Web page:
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Old 08-29-2012, 02:12 AM   #1
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Default Infection & alcohol?

Hi all... Once my first brew has fermented about 90% and has a load of alcohol going in it... Can it still get infected?? Does the alcohol kill off any germ or bugs? The reason I ask is I got impatient after 14 days of fermenting (The bubbling has almost come to standstill) and stuck a sterilised tube in there to grab a taste. lol... I couldnt wait. Haha It has alcohol allright!


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Old 08-29-2012, 02:16 AM   #2
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I doubt you have anything to worry about. As a side not, Acetobacter uses alcohol to make acetic acid (vinegar) so alcohol doesn't kill all baddies.


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Old 08-29-2012, 02:20 AM   #3
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Your method of dip'n swig may introduce oxygen and effect the shelf life of your beer, but if your drinking it out of the primary I doubt you are concerned with that....
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Old 08-29-2012, 02:29 AM   #4
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Your method of dip'n swig may introduce oxygen and effect the shelf life of your beer, but if your drinking it out of the primary I doubt you are concerned with that....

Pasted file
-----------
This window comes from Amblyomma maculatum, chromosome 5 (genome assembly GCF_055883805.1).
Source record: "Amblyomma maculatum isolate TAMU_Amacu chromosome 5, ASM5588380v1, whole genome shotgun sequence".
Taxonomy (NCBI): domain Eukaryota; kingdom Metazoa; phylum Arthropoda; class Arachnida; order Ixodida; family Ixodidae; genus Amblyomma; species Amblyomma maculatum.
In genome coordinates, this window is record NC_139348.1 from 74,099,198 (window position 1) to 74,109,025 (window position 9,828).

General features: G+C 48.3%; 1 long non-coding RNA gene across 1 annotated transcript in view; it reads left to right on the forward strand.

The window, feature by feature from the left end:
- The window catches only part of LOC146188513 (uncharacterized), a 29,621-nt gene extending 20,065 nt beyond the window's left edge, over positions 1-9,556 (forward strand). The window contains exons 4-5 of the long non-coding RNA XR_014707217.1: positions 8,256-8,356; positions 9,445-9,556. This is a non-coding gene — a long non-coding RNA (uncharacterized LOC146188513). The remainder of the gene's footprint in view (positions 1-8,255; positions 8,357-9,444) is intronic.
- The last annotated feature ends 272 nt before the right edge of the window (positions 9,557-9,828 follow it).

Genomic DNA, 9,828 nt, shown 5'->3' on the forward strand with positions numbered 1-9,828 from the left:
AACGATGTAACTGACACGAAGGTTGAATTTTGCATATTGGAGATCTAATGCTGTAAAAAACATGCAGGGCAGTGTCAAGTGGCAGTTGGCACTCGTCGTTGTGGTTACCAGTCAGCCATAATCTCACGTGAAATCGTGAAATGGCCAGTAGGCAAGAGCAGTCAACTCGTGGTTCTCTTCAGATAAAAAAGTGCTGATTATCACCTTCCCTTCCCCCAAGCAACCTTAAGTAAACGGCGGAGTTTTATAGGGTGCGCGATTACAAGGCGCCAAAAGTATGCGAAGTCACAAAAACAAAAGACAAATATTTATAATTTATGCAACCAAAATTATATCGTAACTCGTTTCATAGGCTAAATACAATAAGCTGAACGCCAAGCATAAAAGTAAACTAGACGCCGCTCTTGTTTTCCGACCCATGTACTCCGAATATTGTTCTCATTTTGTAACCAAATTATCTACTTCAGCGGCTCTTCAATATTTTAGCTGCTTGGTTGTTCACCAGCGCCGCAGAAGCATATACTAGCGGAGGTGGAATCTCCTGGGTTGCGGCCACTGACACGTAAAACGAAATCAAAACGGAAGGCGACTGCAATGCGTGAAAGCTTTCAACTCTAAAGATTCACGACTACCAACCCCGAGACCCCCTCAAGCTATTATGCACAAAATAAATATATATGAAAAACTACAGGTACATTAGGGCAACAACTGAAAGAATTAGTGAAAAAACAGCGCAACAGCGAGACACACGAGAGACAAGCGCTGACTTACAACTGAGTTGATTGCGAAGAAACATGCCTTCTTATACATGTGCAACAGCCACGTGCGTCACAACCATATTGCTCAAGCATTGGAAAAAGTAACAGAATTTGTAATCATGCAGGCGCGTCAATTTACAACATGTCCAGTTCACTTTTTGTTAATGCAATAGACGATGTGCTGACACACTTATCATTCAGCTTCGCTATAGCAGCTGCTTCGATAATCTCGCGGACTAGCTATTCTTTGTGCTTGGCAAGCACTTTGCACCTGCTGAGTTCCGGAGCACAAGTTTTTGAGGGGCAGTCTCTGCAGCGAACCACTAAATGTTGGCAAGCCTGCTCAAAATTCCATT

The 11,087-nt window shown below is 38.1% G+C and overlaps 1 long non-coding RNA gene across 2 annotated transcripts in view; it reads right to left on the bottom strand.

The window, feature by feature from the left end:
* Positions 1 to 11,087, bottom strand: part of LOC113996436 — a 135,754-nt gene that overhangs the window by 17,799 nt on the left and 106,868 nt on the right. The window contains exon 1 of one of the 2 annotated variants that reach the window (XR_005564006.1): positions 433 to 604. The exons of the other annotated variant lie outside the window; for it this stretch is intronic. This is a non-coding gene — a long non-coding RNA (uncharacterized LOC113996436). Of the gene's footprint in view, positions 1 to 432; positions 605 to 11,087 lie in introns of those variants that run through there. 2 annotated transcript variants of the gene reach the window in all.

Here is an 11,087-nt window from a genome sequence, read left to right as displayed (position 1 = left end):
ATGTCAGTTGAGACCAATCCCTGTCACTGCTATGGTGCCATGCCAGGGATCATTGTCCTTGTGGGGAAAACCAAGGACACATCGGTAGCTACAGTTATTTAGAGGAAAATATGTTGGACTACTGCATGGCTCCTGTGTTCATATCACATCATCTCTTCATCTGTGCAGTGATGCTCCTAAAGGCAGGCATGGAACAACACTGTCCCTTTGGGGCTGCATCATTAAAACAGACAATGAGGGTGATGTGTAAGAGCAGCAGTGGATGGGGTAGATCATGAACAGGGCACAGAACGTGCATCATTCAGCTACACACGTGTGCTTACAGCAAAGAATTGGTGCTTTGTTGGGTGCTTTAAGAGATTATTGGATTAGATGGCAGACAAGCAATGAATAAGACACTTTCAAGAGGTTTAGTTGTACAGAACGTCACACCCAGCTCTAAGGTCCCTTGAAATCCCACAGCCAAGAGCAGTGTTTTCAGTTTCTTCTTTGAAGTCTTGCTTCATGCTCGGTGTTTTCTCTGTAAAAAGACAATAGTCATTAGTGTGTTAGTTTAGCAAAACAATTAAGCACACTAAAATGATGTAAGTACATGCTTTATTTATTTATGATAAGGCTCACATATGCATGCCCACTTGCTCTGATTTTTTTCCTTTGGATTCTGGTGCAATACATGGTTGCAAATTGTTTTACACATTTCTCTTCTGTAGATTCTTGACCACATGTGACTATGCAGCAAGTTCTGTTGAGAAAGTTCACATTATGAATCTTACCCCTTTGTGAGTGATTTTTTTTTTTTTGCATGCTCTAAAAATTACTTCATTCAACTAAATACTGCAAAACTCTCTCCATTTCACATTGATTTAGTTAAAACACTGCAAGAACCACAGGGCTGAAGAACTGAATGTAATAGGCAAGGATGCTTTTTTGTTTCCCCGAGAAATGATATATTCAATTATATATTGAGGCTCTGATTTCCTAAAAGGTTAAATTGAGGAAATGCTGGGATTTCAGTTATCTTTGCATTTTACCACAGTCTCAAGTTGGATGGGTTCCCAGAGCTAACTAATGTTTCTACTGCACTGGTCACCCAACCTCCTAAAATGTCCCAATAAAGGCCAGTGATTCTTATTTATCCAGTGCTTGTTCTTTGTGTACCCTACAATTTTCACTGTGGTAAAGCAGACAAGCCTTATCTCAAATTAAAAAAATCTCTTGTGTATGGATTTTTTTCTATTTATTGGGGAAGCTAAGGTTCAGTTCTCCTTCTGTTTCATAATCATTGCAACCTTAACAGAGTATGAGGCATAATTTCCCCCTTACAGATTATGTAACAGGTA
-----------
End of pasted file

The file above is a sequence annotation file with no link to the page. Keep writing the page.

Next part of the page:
LOL... Im bottling in 3 or 4 days probably. I just wanted a little taste.
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Old 08-29-2012, 02:35 AM   #5
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I always dip a sanitized cup in the wort to get my hydrometer sample. As long as sanitation was good you have nothing to worry about. Have you taken a final gravity reading? You can always drink the sample after you measure it. I think that is what many of us do.
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Old 08-29-2012, 02:52 AM   #6
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I always dip a sanitized cup in the wort to get my hydrometer sample. As long as sanitation was good you have nothing to worry about. Have you taken a final gravity reading? You can always drink the sample after you measure it. I think that is what many of us do.
No grav reading... I really dropped the ball on this first batch and I'll be much more attentive on the next one.... I forgot the first reading. But hey it tasted pretty good.
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Old 08-29-2012, 03:06 AM   #7
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If it was an extract batch and you added all the ingredients required and the final volume came out where it should be you can take for granted the OG of your wort is what the recipe predicted.

Even if you missed taking that first reading, taking and ending gravity reading is still important. It's the only way to tell if the wort has stopped fermenting and fully turned into beer. Normal rule of thumb is take a reading once signs of fermentation have ceased and then take another a few days later. If they are the same (and close to the expected Final Gravity as the recipe instructs) then you're pretty much good to go. If gravity is still dropping then wait a while long and repeat gravity takings until they are the same.